Lastly, the hands of the Hecla are high contrast and, in true Farer-style, offer an extra shock of color. The hour and minute hands are straight swords that seem like a sportier play on the syringe hands found on their previous models. Both are colored a bright red with an orange undertone that really jumps off of the blue dial. The second hand is then a stick with a fluorescent yellow tip.

Save

Save

Save

Advertisement

Each Aqua Compressor comes with two strap options: a natural rubber and a steel bracelet. That alone is impressive as typically dive watches are an either/or type of situation and not both, adding to the value. While I got to see the bracelet in person, and it seemed high quality, I only tested the watch on the rubber strap. I’m not a huge fan of rubber straps as I find them uncomfortable after a while, but this one was very nice to wear. It’s a custom-molded natural rubber that is 20mm at the lug and 18 at the buckle. It’s molded for the lugs, so there’s no gap. It’s beveled on the edges, has a channel down the center and has waves molded on the underside. What stands out to me is that despite being a few millimeters thick it’s really soft and supple, making it very comfortable to wear even for long periods of time.

And honestly, design and execution aside, the best thing about the Aqua Compressor is how well it wears. It’s a very ergonomic watch that sits nicely on my 7-inch wrist and I imagine it would wear great on wrists larger and smaller. Because of how the strap connects with the case, as well as the flowing form of the case and crystal, it also seems designed to be in the water, almost as if the shape would allow water to flow around it smoothly, reducing drag. Considering how chunky most dive watches are, even 300-meter ones, this is a nice change of pace.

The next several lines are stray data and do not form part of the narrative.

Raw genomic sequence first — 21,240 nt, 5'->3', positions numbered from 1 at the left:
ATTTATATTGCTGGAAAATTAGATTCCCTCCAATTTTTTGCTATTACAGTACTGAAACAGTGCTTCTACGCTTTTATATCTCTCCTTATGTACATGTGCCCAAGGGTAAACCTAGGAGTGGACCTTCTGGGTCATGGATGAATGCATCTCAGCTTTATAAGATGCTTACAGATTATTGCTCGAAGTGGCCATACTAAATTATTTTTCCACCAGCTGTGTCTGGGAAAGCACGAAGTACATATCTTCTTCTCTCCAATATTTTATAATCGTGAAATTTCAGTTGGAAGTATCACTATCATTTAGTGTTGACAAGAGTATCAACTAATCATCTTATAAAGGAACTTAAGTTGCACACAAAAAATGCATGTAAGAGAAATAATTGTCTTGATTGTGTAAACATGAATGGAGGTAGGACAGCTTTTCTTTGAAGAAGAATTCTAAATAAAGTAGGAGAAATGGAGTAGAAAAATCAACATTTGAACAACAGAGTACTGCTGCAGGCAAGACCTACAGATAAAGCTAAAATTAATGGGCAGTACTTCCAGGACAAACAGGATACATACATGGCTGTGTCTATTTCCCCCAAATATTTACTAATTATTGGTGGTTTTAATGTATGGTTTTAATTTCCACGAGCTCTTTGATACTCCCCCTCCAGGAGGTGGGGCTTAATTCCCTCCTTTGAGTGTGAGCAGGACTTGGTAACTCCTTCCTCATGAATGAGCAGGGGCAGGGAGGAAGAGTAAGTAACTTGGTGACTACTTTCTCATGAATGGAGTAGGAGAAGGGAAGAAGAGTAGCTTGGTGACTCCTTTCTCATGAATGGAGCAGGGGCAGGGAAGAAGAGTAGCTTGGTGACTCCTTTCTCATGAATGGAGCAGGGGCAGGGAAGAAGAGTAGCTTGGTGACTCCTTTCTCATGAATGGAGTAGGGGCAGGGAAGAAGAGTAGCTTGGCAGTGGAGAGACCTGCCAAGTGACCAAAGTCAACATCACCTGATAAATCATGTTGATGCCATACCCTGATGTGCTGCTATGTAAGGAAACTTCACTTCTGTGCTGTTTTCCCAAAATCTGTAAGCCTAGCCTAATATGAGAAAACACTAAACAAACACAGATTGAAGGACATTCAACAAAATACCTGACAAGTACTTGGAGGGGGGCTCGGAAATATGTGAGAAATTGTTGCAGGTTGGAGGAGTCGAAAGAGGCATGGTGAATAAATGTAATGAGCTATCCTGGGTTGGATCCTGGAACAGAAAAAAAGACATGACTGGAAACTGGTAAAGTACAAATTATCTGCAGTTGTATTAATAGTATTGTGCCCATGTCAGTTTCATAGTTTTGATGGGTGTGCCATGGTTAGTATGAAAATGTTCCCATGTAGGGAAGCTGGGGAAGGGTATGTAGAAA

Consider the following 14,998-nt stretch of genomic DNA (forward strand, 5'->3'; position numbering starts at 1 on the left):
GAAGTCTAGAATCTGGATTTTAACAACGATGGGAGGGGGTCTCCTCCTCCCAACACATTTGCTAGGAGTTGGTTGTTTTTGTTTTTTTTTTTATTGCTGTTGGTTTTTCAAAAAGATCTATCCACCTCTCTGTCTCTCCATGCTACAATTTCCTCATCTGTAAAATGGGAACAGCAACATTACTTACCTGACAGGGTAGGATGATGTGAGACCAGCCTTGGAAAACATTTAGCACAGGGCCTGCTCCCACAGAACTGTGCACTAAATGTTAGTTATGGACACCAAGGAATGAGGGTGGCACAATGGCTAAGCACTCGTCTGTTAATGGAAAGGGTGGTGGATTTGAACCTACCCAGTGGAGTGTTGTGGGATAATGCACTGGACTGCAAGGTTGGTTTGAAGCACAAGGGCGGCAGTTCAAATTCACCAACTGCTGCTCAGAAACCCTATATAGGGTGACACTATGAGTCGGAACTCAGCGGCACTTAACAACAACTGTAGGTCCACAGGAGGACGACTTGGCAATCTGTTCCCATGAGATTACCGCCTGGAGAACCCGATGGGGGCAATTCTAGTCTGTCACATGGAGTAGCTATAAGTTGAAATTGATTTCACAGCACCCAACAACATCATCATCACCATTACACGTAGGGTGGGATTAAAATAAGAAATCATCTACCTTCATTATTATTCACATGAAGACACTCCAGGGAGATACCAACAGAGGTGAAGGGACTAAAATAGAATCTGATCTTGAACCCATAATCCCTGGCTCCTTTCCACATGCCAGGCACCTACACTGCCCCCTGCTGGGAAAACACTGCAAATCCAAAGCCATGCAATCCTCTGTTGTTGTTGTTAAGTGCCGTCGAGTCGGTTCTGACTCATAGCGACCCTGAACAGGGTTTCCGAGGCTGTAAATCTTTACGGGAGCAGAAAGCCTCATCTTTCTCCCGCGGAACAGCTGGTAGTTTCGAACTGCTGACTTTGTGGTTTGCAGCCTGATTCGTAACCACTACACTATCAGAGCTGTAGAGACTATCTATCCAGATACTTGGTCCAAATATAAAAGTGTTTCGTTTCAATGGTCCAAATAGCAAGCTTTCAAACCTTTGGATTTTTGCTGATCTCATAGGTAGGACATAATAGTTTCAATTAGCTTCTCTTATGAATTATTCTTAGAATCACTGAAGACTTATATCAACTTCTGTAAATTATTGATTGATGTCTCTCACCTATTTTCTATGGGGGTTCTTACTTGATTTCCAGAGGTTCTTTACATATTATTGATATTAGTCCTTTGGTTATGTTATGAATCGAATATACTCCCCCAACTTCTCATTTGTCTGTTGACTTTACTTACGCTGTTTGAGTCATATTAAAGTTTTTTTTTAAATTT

All in all, Farer has a winner on their hands with the Aqua Compressor range. The Hecla is a unique watch with a slew of high quality and appealing features as well as a fun, colorful palette. If the look of it isn’t for you, chances are either the Endeavor or the Leven will be. At $1,295, Farer is also positioning this watch really well. Sure, it’s not cheap, but like the German brands we often hold to such high regard, it is fairly priced for what you are getting. It’s a genuinely Swiss-made watch with an ETA 2824 elaboré movement that is actually without a date (so there’s no phantom crown position). It has 300-meters of water resistance with a genuine compressor case. And the high-quality finishing inside and out, not to mention just a generally unique design, make this a super solid package, and I just can’t find fault in that.


For more info on the Aqua Compressors, head to Farer’s website

Save

Save

Save

Images from this post:

Save

Zach is the Co-Founder and Executive Editor of Worn & Wound. Before diving headfirst into the world of watches, he spent his days as a product and graphic designer. Zach views watches as the perfect synergy of 2D and 3D design: the place where form, function, fashion and mechanical wonderment come together.
wornandwound zsw
Categories: